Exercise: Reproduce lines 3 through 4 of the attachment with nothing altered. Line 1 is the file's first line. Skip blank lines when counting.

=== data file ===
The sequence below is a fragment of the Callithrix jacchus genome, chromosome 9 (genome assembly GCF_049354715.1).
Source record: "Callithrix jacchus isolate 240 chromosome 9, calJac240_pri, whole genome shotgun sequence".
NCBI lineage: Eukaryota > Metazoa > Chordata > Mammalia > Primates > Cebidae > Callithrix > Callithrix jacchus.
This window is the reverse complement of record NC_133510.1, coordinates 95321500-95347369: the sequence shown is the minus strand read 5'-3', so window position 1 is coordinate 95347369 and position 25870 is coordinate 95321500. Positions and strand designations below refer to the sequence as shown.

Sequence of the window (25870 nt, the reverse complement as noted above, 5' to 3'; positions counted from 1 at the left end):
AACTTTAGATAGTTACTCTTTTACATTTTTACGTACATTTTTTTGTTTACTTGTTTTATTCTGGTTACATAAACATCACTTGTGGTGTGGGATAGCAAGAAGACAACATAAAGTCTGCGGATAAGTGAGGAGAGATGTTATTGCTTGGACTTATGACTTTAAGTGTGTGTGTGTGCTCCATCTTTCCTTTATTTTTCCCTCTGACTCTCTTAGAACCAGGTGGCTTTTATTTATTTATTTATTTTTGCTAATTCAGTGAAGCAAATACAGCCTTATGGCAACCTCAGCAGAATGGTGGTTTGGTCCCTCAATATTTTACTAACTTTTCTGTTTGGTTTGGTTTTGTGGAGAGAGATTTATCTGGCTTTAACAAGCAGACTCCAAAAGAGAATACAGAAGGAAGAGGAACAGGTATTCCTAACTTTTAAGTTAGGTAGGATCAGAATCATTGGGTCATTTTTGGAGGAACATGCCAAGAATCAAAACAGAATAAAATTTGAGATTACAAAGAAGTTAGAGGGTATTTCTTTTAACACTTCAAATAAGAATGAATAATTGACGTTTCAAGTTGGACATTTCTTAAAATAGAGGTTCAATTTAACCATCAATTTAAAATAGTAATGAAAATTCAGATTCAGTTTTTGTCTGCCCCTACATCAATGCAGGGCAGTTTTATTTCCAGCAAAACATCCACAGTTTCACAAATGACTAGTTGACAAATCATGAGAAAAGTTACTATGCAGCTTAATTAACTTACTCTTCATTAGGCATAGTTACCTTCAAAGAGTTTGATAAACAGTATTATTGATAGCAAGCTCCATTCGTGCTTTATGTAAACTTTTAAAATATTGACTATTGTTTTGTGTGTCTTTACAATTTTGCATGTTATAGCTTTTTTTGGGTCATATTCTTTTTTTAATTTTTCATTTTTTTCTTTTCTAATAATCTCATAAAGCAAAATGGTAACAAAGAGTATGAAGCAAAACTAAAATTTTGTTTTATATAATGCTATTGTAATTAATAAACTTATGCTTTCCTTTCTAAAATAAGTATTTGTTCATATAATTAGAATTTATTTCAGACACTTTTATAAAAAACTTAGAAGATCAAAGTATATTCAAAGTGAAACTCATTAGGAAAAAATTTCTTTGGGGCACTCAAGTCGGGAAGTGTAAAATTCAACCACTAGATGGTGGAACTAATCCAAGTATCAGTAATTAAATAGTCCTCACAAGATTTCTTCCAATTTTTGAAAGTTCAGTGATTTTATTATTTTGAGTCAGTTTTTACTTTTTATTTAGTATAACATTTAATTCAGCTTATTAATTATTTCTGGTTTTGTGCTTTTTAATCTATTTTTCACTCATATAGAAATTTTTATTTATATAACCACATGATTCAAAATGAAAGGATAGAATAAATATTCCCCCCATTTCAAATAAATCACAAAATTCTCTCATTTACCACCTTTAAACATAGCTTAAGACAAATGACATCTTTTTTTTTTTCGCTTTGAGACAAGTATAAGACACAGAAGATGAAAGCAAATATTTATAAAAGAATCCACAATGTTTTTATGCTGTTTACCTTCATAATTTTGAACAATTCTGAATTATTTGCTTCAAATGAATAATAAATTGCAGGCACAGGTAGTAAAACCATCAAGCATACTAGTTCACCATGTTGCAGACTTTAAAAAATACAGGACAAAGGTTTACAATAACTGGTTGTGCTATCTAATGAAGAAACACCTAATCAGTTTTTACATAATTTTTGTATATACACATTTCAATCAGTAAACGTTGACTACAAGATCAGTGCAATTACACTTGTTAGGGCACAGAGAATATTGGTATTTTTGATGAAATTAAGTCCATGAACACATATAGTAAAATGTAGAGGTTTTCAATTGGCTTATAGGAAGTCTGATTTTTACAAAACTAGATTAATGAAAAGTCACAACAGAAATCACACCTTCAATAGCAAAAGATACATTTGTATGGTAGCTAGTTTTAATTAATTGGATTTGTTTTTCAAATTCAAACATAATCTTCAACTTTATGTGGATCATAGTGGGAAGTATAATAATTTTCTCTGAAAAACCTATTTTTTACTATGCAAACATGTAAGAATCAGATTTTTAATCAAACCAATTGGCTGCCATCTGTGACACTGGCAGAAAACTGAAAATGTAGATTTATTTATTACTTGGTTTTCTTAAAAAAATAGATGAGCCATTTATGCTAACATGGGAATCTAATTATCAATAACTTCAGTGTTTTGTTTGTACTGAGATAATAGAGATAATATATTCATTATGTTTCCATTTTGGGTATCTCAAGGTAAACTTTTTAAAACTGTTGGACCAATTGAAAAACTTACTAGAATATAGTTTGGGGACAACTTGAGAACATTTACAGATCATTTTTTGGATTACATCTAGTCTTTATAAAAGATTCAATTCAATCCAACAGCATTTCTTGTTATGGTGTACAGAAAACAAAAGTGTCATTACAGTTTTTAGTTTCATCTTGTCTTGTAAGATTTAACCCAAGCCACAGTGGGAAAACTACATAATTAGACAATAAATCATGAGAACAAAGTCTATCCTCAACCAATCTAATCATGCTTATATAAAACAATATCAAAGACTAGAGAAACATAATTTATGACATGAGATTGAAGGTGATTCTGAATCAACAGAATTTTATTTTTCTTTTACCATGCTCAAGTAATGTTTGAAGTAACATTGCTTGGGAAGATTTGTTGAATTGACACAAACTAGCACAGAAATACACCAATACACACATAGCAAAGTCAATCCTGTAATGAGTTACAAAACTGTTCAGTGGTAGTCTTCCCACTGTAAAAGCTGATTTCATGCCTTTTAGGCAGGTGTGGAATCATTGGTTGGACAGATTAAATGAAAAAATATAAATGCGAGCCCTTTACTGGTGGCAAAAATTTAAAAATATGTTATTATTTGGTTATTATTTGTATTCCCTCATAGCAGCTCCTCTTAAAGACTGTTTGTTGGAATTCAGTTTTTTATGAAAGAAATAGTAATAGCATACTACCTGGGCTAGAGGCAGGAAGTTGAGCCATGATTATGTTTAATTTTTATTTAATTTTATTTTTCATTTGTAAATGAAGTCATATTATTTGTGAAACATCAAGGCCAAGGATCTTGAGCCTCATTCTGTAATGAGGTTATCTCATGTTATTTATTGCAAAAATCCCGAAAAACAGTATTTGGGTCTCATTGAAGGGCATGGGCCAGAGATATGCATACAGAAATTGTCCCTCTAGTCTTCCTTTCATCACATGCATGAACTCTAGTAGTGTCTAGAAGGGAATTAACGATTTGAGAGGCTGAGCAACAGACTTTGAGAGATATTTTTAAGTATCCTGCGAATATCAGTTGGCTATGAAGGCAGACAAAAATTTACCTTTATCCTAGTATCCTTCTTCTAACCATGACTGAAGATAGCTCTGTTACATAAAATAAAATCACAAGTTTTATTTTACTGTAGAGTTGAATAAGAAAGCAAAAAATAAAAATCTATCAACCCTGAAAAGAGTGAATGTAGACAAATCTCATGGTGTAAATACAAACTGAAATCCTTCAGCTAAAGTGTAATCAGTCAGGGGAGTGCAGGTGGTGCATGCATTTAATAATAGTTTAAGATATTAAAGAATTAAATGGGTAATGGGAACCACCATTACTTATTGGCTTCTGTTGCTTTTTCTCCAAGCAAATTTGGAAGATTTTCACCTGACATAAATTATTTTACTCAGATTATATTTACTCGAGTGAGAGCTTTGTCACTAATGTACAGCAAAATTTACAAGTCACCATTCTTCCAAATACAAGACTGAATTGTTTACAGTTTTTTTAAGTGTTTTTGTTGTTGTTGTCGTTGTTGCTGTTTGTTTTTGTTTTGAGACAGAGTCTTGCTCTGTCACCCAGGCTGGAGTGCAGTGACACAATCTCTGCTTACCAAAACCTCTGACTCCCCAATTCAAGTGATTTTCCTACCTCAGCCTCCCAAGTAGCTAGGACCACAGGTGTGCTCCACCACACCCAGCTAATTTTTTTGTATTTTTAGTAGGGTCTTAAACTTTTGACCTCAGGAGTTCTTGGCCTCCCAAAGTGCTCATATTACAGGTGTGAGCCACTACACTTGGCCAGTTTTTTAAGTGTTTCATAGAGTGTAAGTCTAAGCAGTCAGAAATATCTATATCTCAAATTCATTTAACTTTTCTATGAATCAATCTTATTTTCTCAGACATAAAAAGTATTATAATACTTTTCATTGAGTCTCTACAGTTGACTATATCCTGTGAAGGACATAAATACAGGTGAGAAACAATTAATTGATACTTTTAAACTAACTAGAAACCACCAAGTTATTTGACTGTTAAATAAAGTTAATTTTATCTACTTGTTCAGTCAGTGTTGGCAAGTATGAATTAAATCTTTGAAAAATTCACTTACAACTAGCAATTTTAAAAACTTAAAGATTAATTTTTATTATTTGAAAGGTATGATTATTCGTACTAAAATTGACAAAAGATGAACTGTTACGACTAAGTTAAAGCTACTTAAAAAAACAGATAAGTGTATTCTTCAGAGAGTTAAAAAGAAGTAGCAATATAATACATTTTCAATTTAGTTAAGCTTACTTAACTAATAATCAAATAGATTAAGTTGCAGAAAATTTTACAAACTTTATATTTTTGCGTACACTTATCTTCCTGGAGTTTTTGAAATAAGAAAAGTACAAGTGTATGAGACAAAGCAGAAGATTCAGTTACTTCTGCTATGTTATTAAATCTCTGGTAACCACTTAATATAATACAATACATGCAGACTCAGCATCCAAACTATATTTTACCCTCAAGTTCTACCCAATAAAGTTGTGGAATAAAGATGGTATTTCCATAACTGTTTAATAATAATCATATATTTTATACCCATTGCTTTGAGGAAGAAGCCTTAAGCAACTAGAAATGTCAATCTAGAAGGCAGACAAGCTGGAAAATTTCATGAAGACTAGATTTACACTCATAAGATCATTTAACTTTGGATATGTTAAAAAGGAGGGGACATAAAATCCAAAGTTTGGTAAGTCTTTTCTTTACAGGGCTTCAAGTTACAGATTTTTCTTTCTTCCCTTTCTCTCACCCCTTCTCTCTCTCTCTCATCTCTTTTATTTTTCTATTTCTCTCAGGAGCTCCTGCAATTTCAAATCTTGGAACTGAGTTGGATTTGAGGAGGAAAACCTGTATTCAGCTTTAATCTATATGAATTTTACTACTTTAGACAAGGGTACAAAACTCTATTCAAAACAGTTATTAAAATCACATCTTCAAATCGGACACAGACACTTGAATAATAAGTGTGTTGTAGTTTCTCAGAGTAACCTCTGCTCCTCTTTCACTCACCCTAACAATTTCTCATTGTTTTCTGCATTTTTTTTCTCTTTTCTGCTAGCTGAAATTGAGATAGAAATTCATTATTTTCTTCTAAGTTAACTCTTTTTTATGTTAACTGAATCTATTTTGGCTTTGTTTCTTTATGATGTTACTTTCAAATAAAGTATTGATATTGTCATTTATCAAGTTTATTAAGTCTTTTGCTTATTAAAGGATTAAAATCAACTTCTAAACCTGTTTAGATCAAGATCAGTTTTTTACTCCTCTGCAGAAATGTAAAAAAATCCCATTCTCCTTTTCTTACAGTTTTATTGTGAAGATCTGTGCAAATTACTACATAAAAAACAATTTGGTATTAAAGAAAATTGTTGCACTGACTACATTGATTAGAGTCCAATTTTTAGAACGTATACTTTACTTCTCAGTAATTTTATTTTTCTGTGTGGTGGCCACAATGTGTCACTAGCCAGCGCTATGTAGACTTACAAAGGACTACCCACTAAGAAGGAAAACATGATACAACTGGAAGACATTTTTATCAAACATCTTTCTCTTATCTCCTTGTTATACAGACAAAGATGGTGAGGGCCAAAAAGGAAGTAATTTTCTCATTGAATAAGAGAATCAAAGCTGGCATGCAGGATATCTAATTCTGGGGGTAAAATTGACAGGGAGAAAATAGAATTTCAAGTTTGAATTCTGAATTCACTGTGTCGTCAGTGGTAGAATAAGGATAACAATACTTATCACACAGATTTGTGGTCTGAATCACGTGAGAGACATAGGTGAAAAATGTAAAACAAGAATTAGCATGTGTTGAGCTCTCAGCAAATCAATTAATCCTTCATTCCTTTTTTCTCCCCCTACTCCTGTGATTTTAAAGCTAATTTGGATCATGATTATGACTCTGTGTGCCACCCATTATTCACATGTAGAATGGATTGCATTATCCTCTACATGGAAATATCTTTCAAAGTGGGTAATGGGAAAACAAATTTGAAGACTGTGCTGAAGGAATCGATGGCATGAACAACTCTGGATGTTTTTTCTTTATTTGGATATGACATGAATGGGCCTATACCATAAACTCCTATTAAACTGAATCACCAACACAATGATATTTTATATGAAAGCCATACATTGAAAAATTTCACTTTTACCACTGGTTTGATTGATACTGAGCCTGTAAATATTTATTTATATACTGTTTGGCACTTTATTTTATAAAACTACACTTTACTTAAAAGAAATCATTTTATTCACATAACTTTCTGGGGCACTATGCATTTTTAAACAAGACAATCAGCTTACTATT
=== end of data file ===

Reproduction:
NCBI lineage: Eukaryota > Metazoa > Chordata > Mammalia > Primates > Cebidae > Callithrix > Callithrix jacchus.
This window is the reverse complement of record NC_133510.1, coordinates 95321500-95347369: the sequence shown is the minus strand read 5'-3', so window position 1 is coordinate 95347369 and position 25870 is coordinate 95321500. Positions and strand designations below refer to the sequence as shown.